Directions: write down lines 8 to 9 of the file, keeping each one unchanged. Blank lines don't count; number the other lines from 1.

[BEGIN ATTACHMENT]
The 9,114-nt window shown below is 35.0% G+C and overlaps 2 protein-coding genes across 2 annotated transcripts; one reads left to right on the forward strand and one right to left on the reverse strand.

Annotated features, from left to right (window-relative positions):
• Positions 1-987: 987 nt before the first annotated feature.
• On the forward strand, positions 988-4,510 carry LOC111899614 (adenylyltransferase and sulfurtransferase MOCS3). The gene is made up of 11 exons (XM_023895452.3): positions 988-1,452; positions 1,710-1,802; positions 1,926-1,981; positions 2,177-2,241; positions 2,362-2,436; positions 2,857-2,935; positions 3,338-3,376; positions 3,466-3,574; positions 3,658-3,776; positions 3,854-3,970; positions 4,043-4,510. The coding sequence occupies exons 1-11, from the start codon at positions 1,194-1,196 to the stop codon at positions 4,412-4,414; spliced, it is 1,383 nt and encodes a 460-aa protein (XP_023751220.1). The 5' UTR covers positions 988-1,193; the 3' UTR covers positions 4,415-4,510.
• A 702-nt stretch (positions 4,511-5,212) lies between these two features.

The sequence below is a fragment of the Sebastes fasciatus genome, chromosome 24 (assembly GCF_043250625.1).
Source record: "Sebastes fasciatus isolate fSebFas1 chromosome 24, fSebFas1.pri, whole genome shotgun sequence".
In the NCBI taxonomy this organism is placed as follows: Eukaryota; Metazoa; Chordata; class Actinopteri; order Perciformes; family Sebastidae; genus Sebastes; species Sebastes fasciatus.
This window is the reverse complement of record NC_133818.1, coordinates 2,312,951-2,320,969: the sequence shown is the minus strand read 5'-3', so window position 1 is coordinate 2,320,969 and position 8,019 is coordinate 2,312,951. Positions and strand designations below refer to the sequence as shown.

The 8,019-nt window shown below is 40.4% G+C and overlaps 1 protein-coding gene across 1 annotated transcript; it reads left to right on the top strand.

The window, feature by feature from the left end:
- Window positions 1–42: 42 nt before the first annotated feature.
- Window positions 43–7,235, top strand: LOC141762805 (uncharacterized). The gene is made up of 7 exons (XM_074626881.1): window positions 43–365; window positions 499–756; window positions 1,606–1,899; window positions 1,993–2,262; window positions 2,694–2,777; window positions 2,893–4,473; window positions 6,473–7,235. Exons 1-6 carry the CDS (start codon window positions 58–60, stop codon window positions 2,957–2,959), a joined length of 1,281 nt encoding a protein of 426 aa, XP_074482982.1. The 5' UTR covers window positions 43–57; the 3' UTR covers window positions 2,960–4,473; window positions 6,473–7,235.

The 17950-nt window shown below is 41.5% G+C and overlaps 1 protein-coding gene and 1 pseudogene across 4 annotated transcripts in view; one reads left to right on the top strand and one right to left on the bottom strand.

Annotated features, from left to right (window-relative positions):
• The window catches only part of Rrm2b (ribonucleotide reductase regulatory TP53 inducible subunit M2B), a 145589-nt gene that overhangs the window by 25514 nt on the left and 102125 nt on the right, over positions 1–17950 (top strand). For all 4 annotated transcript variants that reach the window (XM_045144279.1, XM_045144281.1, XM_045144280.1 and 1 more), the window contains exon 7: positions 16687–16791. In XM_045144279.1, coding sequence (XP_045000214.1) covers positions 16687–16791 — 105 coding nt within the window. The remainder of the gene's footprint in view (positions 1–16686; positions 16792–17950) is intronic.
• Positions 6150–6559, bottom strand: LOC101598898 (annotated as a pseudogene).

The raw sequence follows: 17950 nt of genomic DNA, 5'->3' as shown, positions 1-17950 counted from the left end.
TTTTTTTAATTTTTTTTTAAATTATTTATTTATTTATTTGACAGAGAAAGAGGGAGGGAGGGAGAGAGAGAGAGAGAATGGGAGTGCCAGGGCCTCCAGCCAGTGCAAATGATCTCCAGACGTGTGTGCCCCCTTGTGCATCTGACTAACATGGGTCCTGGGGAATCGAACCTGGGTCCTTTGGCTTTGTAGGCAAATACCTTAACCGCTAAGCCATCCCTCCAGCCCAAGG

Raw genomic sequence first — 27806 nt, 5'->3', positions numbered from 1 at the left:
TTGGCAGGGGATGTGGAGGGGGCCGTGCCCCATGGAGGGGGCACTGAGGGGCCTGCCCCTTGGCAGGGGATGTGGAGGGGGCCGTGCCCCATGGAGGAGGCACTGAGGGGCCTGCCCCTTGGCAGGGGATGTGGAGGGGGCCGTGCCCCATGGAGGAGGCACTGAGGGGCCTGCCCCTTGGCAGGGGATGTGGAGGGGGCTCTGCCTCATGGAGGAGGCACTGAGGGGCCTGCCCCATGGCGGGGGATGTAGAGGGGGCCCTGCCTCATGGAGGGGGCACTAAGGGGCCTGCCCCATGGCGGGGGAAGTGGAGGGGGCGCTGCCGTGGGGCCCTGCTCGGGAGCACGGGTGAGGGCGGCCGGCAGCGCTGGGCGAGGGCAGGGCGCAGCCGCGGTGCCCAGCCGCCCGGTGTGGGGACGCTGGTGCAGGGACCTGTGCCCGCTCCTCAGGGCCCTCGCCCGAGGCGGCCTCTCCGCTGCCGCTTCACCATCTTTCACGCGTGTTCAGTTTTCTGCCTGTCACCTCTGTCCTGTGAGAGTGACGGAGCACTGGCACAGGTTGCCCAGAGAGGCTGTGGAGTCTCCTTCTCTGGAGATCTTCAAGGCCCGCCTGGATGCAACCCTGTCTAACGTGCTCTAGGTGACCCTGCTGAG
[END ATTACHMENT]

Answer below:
In the NCBI taxonomy this organism is placed as follows: Eukaryota; Metazoa; Chordata; class Actinopteri; order Perciformes; family Sebastidae; genus Sebastes; species Sebastes fasciatus.
This window is the reverse complement of record NC_133818.1, coordinates 2,312,951-2,320,969: the sequence shown is the minus strand read 5'-3', so window position 1 is coordinate 2,320,969 and position 8,019 is coordinate 2,312,951. Positions and strand designations below refer to the sequence as shown.